According to psychological theory, memory, as a function of the mind, can be broken down into three separate functions. All of them are necessary in order for memory to work.
The first function is called encoding. In psychology, it is sometimes useful to compare the brain's functions to a computer. Information is received through the senses and then translated into a code that can be kept in the mind. It will be useful and comprehensible for the brain at a later date. As automatic as many of the brain's functions may seem in terms of experience, these steps must occur much like they would in a computer.
The second function is storage. This function may seem straightforward in that this is the task of taking the information that has been translated into code and finding a place where it can stored until needed at a later time. However, this function is not necessarily a simple one. Stored information must be found again. Therefore, a high level of organization is required. Memories are stored in what is sometimes called a "lexicon", which is, in essence, a giant web of interconnections. Memories are stored in terms of similarities to other information or details that they shares with other memories. These connections of meaning are important in order for the third function to be possible.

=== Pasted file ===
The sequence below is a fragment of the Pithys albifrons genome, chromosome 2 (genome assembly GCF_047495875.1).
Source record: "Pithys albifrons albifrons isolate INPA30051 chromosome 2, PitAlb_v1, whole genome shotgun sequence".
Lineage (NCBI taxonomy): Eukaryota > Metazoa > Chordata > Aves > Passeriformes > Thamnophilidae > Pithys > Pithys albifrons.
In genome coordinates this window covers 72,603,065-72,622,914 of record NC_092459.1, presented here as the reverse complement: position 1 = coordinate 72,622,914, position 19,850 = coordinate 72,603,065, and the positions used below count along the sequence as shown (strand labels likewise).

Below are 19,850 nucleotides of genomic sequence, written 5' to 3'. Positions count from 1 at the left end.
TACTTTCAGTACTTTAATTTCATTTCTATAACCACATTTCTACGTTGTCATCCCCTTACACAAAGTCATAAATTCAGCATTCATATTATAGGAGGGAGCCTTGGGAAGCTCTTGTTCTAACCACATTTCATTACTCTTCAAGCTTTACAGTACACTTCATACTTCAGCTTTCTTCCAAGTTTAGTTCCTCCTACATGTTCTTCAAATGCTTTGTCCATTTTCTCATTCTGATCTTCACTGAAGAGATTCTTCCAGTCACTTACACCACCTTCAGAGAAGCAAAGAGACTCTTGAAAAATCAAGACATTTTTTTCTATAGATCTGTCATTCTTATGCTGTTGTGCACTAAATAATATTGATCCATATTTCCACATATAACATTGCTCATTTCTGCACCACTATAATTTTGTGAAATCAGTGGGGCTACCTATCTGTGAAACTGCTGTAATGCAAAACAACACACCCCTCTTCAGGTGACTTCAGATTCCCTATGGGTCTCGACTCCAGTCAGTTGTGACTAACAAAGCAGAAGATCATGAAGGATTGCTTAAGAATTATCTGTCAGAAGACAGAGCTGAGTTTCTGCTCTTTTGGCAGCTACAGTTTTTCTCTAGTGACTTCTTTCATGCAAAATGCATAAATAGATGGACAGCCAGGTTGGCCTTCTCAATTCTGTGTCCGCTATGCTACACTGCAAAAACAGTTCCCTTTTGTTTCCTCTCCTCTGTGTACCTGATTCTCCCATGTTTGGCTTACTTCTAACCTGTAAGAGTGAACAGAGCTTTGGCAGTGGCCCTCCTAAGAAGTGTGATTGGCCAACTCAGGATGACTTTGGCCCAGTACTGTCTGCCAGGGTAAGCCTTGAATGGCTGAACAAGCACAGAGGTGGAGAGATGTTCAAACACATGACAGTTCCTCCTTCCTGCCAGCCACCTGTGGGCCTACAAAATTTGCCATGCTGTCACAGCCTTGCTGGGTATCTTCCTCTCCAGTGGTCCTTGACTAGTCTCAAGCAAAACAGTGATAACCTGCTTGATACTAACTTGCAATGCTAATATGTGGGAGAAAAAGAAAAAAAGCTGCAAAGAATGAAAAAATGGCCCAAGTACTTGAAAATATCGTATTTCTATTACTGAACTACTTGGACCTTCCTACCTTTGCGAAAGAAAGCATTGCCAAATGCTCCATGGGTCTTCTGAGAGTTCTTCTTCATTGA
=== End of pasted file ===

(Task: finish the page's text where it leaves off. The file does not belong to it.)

The third function of memory is retrieval. Once information has been translated to code, stored in its proper place within the lexicon, it still must be brought back into awareness in order for the memory process to be complete. In simple terms, it must be remembered, which means retrieving it from its storage place. Research has demonstrated that it is often this third function of retrieval that is most associated with memory loss. The information may be in the lexicon somewhere, but when a person cannot find memories that problems most often occur.